A Practical Philosophy

Christian history has always been illumined, in some degree, by the torch of holy aspiration and endeavor, and as one thinks of the number of brave hearts which in the past centuries have struggled on and on in the dark, he finds himself moved by a deepning sense of gratitude that upon his pathway and problem has shone a great light.

There can never be any mastery until the truth is known about the thing to be mastered, and therefore we cannot hope to overcome evil until we have a right sense of its nature; namely, that it is untrue and hence unreal to all truth-knowers. One might expect mortals to be glad to learn this fact regarding the source of all their miseries, but experience shows that, on the contrary, human sense resists this teaching; hence the necessity of that line-upon-line emphasis which Mrs. Eddy has given it in her statement and exposition of Christian Science.

Among Christian peoples, the teaching that God is infinite Spirit, the source and explanation of all being, would be universally conceded, and all who think logically must accept the conclusion that the going forth or manifestation of Spirit is spiritual; but until the coming of Christian Science, practically the whole earth was filled not with this "knowledge of the glory of God," but with the belief that Spirit created and has ever sustained His opposite, matter, a proposition which involves the declaration of God's responsibility for all that inheres in materiality; and the significance of this colossal mistake to the past inefficiency of organized Christianity is being vividly impressed upon Christian thought by the word and works of Christian Science.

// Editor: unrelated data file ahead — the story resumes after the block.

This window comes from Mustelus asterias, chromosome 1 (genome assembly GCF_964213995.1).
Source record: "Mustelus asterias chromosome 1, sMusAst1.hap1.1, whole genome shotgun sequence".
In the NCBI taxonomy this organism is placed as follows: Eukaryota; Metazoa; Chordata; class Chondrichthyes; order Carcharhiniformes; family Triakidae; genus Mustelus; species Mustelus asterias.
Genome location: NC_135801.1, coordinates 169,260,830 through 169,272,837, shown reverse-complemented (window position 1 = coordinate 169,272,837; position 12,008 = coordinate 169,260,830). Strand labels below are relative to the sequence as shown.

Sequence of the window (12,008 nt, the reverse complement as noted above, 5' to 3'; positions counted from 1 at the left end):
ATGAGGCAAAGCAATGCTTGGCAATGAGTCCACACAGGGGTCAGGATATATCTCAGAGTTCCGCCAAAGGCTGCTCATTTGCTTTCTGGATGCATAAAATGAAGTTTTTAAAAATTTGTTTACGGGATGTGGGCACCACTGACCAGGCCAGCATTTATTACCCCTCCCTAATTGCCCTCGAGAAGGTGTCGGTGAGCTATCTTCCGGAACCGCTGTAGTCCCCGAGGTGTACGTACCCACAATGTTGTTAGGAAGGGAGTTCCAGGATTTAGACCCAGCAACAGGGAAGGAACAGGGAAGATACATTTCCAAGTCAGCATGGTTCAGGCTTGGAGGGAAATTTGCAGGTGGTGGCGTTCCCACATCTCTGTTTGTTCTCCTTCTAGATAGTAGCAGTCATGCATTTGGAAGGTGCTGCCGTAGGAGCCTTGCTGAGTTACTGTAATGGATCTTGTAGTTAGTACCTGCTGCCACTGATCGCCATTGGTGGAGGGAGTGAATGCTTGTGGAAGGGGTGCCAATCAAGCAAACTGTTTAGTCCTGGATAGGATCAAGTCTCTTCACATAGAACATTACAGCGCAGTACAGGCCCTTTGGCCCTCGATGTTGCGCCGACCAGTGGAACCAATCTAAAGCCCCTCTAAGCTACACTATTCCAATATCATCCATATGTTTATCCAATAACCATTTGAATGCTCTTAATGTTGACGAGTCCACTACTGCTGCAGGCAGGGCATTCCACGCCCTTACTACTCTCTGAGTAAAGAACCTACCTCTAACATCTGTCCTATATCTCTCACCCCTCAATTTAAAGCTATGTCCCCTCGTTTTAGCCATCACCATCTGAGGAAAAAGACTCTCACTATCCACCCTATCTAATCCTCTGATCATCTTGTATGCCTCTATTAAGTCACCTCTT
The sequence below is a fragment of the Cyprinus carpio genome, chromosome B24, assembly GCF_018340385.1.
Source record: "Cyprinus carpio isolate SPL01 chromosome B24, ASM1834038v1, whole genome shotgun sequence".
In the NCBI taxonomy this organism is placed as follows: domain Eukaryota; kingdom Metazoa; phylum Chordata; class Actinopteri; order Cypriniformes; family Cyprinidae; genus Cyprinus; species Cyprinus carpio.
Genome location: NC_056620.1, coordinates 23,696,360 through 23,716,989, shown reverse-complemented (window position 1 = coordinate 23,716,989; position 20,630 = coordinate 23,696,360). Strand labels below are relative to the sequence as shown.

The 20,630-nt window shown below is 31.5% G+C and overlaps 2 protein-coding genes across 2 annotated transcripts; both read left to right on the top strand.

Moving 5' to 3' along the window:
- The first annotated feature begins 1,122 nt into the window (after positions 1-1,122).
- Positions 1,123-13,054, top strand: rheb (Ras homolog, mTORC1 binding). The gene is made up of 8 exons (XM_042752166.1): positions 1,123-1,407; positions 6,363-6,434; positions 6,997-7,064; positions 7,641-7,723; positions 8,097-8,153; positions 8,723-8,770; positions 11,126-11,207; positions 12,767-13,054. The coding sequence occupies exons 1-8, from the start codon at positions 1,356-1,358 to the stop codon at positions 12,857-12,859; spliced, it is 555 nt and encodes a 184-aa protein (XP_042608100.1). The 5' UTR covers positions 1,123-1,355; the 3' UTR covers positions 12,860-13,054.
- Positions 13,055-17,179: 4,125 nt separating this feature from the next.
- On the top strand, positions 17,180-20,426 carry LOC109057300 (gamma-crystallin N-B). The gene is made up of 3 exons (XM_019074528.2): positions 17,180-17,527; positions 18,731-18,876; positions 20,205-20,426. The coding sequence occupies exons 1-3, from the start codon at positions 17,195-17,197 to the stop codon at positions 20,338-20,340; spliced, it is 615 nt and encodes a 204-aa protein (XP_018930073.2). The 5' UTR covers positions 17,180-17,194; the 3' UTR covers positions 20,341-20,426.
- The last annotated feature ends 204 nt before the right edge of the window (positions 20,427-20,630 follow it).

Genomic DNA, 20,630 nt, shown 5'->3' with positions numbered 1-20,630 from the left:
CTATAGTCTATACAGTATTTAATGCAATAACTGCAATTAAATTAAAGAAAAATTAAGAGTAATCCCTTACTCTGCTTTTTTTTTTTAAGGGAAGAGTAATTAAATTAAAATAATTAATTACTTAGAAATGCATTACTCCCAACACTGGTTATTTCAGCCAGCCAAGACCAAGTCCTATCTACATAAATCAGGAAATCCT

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Letters to our Leader
June 2, 1906

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